Opinion Column

Community Editorial Board: Coming up to 65 in the digital age

By Hilda Young

How old are you? Have you been carded recently? Do you remember life before computers? Can you still read? All these questions and more get asked by the younger generation of us old farts. As I am approaching my 65th birthday I am questioning more and more what age and health means. My ability to think clearly depends on how much sleep I had the day before!

I remember life before computers. I even remember life before ballpoint pens. I have terrible, illegible handwriting. I write with my left hand (actually I can write equally poorly with both hands). Penmanship was always a challenge for me. I learnt to print with a pencil and do cursive writing with a fountain pen. Our desks were the old fashioned joined style with a hole in the top for the bottle of ink. We had to dip the wooden pen nips into the ink and try not to make a mess on the paper. Our desk had pink blotting paper on the top to catch any spills. Eventually we graduated to the fountain pen with refillable cartridges, then on to replaceable cartridges. That did not always stop the messes!

When I came to Canada I used a fountain pen for special events. Most of the time I used ballpoint pens and pencils.

I was in high school when I heard about computers. The nerds took computer science and data entry! We used to laugh at the boxes of data entry cards! Little did I know I would marry an engineer with computer background who spent his career writing computer programs!

Although I took typing in Grade 9 on a manual Underwood typewriter I had to get paid typists to type my university papers if I did not want the challenging work of typing 1,500 words with no spelling mistakes!

After I finished university and moved to Manitoba, computers for family use became common. My husband used to talk about using Mass11 (word processor) but it meant nothing to me. I did take high school courses to learn how to use a word processor with DOS and Word Perfect.

I finally started writing on a personal computer in the 1990s.

Now my writing and editing is usually done on Mac! I still like to write out my ideas on paper.

Most of my family communication is by email and Facebook. I keep up with relatives in Norway and England by email. We rarely have phone conversations. My 95-year-old uncle emails a semi-regular update about his health. If I do not hear by email from him for a while, I send a message to see how he is doing. He did not learn to use a computer until he was 85 so my struggles are humorous in comparison! My cousins in Norway send me Facebook and email messages but never phone! By comparison I remember hearing about the death of an uncle while we lived in England. A relative phoned the vicar of the church we attended and he let us know as we did not have a home phone!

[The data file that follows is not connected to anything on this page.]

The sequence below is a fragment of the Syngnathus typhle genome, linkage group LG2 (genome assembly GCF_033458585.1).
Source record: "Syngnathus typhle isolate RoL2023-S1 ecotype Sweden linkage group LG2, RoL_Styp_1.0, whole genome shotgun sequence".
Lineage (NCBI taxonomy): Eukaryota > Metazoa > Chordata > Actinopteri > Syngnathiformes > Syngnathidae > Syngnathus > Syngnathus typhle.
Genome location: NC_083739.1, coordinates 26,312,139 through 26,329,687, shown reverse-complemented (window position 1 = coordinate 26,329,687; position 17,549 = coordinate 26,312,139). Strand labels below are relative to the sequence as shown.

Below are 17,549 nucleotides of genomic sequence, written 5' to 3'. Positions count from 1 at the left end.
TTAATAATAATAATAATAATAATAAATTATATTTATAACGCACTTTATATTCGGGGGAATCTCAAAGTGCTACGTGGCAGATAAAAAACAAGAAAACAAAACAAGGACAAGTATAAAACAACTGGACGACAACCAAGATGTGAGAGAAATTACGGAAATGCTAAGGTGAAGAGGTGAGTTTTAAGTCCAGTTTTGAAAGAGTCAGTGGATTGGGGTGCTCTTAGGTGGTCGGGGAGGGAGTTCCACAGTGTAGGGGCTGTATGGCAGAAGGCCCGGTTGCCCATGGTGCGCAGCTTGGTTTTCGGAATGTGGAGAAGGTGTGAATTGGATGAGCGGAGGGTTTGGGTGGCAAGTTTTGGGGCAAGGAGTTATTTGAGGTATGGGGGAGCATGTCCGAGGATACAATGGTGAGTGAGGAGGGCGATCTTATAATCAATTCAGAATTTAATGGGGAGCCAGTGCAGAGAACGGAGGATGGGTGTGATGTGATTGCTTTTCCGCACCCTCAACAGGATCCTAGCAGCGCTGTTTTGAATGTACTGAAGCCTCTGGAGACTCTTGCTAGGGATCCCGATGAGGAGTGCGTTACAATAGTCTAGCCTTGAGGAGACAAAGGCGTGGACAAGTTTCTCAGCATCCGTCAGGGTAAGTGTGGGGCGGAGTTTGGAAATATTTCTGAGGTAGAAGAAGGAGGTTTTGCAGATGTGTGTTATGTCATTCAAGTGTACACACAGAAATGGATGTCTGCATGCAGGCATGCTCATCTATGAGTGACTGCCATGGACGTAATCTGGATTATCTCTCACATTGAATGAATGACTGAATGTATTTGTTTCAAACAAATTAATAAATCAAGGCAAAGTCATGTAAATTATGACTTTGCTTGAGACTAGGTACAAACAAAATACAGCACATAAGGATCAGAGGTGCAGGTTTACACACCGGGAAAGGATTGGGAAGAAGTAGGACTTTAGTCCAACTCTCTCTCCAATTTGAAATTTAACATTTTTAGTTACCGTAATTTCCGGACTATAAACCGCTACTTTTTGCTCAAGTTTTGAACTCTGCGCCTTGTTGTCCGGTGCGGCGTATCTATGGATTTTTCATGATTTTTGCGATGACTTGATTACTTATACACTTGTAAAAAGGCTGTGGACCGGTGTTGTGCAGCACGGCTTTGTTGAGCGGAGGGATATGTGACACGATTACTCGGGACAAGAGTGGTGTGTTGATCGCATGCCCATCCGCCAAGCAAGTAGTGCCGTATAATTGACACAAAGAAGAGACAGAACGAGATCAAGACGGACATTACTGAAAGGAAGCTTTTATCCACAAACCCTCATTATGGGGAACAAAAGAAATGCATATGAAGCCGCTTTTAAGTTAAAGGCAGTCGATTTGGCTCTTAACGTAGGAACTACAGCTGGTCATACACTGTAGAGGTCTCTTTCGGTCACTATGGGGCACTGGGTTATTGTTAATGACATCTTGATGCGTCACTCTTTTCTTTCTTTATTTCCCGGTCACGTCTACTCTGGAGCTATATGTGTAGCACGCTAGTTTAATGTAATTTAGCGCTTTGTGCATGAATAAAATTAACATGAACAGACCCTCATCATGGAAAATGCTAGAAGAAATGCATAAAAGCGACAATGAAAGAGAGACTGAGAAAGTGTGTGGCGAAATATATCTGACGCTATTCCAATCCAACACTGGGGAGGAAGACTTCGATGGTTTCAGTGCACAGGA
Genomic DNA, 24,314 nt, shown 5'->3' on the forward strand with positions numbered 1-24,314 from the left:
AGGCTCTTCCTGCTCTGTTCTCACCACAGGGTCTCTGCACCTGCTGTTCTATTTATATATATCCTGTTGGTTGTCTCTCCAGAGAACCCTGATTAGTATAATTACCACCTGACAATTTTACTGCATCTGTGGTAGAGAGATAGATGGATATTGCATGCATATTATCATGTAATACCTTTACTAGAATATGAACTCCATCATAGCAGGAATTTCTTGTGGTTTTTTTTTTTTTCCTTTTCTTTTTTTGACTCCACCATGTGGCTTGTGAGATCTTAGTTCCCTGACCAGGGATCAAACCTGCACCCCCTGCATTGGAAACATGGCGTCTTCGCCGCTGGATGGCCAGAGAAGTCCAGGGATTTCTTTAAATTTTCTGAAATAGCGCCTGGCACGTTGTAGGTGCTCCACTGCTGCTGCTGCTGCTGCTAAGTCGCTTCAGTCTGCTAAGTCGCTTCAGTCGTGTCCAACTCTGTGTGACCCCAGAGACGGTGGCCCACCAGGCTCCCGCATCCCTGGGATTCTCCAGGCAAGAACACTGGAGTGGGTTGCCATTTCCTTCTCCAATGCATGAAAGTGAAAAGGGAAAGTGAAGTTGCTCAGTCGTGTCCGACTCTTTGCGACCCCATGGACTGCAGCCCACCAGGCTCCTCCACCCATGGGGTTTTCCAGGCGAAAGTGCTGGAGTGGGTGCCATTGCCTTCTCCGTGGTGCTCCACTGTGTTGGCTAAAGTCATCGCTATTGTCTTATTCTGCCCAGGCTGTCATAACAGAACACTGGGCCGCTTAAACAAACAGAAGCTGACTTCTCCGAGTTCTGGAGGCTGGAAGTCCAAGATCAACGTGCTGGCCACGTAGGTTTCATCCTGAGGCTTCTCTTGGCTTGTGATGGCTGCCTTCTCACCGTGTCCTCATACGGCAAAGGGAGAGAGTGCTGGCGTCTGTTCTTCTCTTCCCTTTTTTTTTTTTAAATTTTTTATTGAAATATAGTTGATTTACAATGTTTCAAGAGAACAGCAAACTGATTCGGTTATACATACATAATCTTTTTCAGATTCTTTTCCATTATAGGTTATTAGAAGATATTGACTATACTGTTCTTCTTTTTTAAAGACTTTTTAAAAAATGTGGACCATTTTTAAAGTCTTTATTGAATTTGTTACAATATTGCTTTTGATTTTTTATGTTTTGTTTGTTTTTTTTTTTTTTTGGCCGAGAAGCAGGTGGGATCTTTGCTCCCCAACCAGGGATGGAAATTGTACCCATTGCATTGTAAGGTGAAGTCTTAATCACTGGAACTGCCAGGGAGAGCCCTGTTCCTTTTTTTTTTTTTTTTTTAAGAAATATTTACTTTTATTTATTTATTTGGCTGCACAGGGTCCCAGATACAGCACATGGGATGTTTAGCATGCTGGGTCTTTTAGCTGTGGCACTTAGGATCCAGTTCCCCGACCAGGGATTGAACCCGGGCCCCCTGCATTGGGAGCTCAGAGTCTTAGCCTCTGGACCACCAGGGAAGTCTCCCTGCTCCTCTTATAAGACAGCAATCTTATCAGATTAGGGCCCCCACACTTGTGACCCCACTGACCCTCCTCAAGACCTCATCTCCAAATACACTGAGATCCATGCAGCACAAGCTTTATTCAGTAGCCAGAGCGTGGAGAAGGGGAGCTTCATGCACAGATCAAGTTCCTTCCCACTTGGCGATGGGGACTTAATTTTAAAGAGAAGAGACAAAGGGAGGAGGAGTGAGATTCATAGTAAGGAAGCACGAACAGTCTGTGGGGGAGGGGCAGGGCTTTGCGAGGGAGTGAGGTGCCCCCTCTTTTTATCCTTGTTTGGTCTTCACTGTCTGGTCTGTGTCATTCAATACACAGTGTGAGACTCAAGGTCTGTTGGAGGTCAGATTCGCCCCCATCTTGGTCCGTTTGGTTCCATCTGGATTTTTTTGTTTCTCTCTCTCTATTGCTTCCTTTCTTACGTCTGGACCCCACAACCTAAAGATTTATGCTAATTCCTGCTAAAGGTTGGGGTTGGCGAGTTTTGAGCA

However I consider myself old and decrepit enough to appreciate the written word on paper. I still prefer to read a book in hardcover or paper back as opposed to a Kobo or Kindle. I have problems remembering passwords so I frequently have to change them.

I am known as the bag lady as I have a different bag for each group I belong to! I tend to keep paper copies of everything I do plus email back ups and hard drive/back ups so I am over backed up.

My family finds me a challenge as I usually have a cell phone, book-sized daily journal and a calendar around to keep track of my commitments. That does not stop me from getting mixed up and forgetting information.

I hope by the time my actual birthday comes around in the fall I will be focused enough to only have one type of communication to deal with. But that would mean no email/text messages and phone calls from my daughter? What would we choose? What is going to be invented in the next five months? I need to know before Halloween!

My health depends on sleep and exercise. Now I am challenging myself to act younger and be more in tune with my body. I am using all forms of communication as I try to live in balance with others through a healthy life style, clean eating and exercise.

My bones tend to ache more as I get older and I spend more time at the computer so I need to balance time and energy. As one nears the official old age pension age then a lot of life comes into focus. Learning new skills becomes a challenge that also means more bags! I need to keep everything in different folders! Maybe when I am 65 I can use that as an excuse for my forgetfulness.

Next week: Wendy Michael